True confession: We made some extra money in college by drinking a prodigious amount of vodka in a hospital setting. By participating in this study, we earned $200, or maybe it was 50 bucks. (The memory was probably damaged by all the brain cells we killed.)


Have you ever helped the cause of science to make extra cash? Several bloggers wrote recently that they have.


Hank of Own The Dollar, guest posting at Budget Are Sexy, said he made a quick $40 by participating in a study about vaccines. "I was given the money for about 30 minutes of my time, a brief medical questionnaire, and five small vials of blood. Not bad for a half hour’s worth of 'work,'" he wrote.


Company's size is mind-boggling.

By Karen Datko Oct 7, 2009 3:27AM

Have you seen the e-mail making the rounds that says Wal-Mart's size is so immense that it's mind-boggling and scary? (The e-mail concludes with the statement, "Let Wal-Mart bail out Wall Street.")

It lists some amazing statistics about the recession-proof retail behemoth and, according to Snopes, almost all of them are true, including this one: "Wal-Mart will sell more from Jan. 1 to St. Patrick's Day (March 17) than Target sells all year."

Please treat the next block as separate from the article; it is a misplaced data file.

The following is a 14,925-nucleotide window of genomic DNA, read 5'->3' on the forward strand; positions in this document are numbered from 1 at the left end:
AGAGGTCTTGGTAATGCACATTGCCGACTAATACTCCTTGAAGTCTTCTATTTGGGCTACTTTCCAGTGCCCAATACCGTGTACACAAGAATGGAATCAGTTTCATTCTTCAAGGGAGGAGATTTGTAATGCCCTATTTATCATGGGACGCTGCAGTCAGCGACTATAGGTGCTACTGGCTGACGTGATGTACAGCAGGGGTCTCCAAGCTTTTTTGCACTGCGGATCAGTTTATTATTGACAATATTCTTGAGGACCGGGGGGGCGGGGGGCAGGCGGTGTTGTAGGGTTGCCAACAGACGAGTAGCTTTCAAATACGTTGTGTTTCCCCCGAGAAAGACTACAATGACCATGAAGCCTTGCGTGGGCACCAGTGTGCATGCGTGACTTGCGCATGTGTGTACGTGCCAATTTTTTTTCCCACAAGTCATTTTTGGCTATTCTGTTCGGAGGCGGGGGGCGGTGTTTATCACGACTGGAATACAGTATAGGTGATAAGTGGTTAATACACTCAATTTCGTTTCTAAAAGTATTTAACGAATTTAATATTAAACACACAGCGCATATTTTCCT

And, in terms of sales, Wal-Mart truly is bigger than Home Depot, Kroger, Target, Sears, Costco and Kmart combined.

But is Wal-Mart truly the biggest company in the history of the world? (Imagine Keith Olbermann saying that.)


It's easy to opt out, but just hanging up won't do the trick.

By Karen Datko Oct 7, 2009 3:18AM

We're on the Do Not Call list, but we still get prerecorded calls from the likes of "Heather" and her fellow drones. Why is this happening? It's terribly annoying.

Luckily we came across this post by Herb Weisbaum, aka ConsumerMan at MSNBC, while we were researching another topic. He says you can now opt out of these calls -- and can do it quite simply. 


You might be surprised.

By Karen Datko Oct 7, 2009 3:11AM

Pinyo's wife thinks he's cheap. In his mind, he's frugal. Who's right?

He scored a 20 on the cheap vs. frugal test he devised and posted at Moolanomy. That score indicates that he's neither, but that he "appears to be reasonable" with his spending.

Take the test. It's fun. For example, here's Question No. 6.

You have some old clothes. Do you ...?
  1. What are you talking about? I don't have old clothes.
  2. I donate them when they get a little older.
  3. I turn them into rags.
  4. I am still wearing them.

It's easy to do with CDs, but it may require some planning.

By Karen Datko Oct 7, 2009 3:05AM

This post comes from partner blog Blueprint for Financial Prosperity.

Plenty of articles discuss the importance of emergency funds and how to set one up, so this is not going to be one of those. I assume that you already understand all that good stuff. (If not, check out these great articles at a Money Blog Network writing project.)

Here I'll discuss a strategy to maximize your emergency fund's interest earnings so you can lessen the pain of not having the funds in an investment account.

The strategy is quite simple and works on the assumption that you are using the emergency fund to cover month-to-month expenses and not an enormous cost that is in the multiples of a month, though it can handle that too.